Uncovering Staff Discourses about the First Generation Experience
(PI: Dr Danny Fontaine-Rainen)
Our research on the experiences of first generation university students, both in South Africa (Hamshire, Forsyth, Bell, et al., 2017; Kelly-Laubscher, Paxton, & Majombozi, 2016; Kelly-Laubscher, Paxton, Majombozi, & Mashele, In Press) and the UK (Hamshire, Forsyth, Bell, et al., In Press; Hamshire, Willgoss, & Wibberley,2012, 2013) has highlighted that some students, especially those who are first in their family to attend university do not feel that they belong at university. We feel that academics, as lecturers, play a key role in shaping the academic environment, particularly the classroom, and thus are key players in creating spaces where all students feel welcome. Tanner and Allen (2007) suggest that lecturers can create more inclusive environments by being culturally competent. In education, the term, cultural competence refers to “…how effective a teacher is for those students who do not share the same personal characteristics or the same cultural background of that teacher.” Therefore, for a lecturer to be culturally competent (Tanner & Allen, 2007) they must have a realistic understanding of the different backgrounds that their students come from. Many lecturers are not first generation students, and so one might assume that they may struggle to understand or may even be misinformed about the first generation experience. However, as far as we can see, no research has investigated this assumption. With research sites at the University of Cape Town and Manchester Metropolitan University the team is working to uncover and unpack staff discourses around their experiences working with and teaching first generation students.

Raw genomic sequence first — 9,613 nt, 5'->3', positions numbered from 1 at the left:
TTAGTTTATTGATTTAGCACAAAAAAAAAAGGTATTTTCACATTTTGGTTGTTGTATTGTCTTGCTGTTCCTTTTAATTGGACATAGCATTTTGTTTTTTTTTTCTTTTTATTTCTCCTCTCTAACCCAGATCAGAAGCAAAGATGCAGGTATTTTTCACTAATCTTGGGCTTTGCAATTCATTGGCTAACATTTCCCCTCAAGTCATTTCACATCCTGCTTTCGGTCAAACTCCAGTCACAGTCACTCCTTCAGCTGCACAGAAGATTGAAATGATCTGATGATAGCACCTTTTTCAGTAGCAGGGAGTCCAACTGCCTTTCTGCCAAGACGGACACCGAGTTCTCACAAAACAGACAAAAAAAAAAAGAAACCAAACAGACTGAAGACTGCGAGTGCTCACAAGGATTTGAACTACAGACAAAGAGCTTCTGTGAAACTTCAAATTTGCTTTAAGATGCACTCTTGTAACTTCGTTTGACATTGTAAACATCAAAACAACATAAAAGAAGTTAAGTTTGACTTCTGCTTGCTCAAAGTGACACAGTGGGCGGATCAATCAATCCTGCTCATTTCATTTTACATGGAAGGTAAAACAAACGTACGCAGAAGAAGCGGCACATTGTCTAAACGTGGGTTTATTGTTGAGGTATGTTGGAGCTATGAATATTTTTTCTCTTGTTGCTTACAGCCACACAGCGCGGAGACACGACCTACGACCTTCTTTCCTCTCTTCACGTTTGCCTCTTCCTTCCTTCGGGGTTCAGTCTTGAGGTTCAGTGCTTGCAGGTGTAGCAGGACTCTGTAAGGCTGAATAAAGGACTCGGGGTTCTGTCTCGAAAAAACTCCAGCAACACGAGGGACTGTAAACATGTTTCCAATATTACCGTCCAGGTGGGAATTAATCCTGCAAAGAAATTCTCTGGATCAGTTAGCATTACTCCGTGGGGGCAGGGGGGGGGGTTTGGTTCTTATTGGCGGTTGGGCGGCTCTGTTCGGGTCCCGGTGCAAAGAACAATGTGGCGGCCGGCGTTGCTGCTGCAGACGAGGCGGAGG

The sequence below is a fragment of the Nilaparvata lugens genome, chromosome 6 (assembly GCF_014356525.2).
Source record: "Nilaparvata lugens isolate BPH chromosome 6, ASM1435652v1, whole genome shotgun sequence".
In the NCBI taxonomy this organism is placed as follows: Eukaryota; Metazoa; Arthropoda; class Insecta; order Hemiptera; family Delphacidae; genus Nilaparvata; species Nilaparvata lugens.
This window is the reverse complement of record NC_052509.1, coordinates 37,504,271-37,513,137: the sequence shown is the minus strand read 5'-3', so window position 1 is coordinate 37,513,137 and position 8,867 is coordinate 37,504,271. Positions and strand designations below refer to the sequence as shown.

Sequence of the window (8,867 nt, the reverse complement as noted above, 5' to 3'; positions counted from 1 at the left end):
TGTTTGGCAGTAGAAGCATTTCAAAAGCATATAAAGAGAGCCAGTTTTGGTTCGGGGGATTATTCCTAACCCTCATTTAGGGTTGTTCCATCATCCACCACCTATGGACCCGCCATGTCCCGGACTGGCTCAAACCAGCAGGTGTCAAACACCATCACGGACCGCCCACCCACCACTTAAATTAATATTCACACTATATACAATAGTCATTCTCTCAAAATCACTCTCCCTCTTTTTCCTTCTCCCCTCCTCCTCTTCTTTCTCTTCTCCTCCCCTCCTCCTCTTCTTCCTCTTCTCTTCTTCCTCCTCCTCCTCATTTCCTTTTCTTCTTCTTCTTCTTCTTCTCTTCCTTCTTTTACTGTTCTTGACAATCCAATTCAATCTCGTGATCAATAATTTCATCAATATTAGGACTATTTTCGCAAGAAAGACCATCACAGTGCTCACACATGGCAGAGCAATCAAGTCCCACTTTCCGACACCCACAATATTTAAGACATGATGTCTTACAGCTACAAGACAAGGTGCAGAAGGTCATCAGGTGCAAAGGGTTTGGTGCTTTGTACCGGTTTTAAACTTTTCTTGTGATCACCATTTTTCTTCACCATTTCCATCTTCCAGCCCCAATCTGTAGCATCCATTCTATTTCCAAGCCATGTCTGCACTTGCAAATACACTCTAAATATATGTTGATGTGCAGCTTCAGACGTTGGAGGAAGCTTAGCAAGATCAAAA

Danny Fontaine-Rainen, First Year Experience, Center for Higher Education Development, University of Cape Town (UCT)
Roisin Kelly-Laubscher, New Avenues to Teaching Projects Officer, School of Education, University College Cork (formerly of UCT),
Claire Hamshire, Faculty of Health, Psychology and Social Care, Manchester Metropolitan University,
Rachel Forsyth, Centre for Excellence in Learning and Teaching, Manchester Metropolitan University